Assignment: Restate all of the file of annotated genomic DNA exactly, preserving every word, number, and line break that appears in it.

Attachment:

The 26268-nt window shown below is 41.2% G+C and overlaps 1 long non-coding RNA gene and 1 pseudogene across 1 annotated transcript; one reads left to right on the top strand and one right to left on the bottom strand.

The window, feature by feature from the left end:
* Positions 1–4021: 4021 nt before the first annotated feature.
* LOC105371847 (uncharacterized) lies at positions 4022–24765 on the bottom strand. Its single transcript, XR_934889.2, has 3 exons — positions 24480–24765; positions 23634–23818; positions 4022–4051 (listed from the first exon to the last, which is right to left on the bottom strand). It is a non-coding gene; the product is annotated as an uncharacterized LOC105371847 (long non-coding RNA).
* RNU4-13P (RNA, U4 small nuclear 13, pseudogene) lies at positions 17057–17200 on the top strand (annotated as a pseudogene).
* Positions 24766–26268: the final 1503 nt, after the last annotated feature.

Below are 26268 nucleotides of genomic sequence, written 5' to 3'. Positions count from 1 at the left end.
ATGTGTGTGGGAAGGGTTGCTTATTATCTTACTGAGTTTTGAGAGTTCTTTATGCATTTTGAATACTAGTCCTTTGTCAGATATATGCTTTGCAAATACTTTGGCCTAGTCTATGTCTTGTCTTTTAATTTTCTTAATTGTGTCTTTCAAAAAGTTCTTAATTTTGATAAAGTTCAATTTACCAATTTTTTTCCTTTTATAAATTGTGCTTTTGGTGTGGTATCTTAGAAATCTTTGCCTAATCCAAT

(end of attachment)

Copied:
The 26268-nt window shown below is 41.2% G+C and overlaps 1 long non-coding RNA gene and 1 pseudogene across 1 annotated transcript; one reads left to right on the top strand and one right to left on the bottom strand.

The window, feature by feature from the left end:
* Positions 1–4021: 4021 nt before the first annotated feature.
* LOC105371847 (uncharacterized) lies at positions 4022–24765 on the bottom strand. Its single transcript, XR_934889.2, has 3 exons — positions 24480–24765; positions 23634–23818; positions 4022–4051 (listed from the first exon to the last, which is right to left on the bottom strand). It is a non-coding gene; the product is annotated as an uncharacterized LOC105371847 (long non-coding RNA).
* RNU4-13P (RNA, U4 small nuclear 13, pseudogene) lies at positions 17057–17200 on the top strand (annotated as a pseudogene).
* Positions 24766–26268: the final 1503 nt, after the last annotated feature.

Below are 26268 nucleotides of genomic sequence, written 5' to 3'. Positions count from 1 at the left end.
ATGTGTGTGGGAAGGGTTGCTTATTATCTTACTGAGTTTTGAGAGTTCTTTATGCATTTTGAATACTAGTCCTTTGTCAGATATATGCTTTGCAAATACTTTGGCCTAGTCTATGTCTTGTCTTTTAATTTTCTTAATTGTGTCTTTCAAAAAGTTCTTAATTTTGATAAAGTTCAATTTACCAATTTTTTTCCTTTTATAAATTGTGCTTTTGGTGTGGTATCTTAGAAATCTTTGCCTAATCCAAT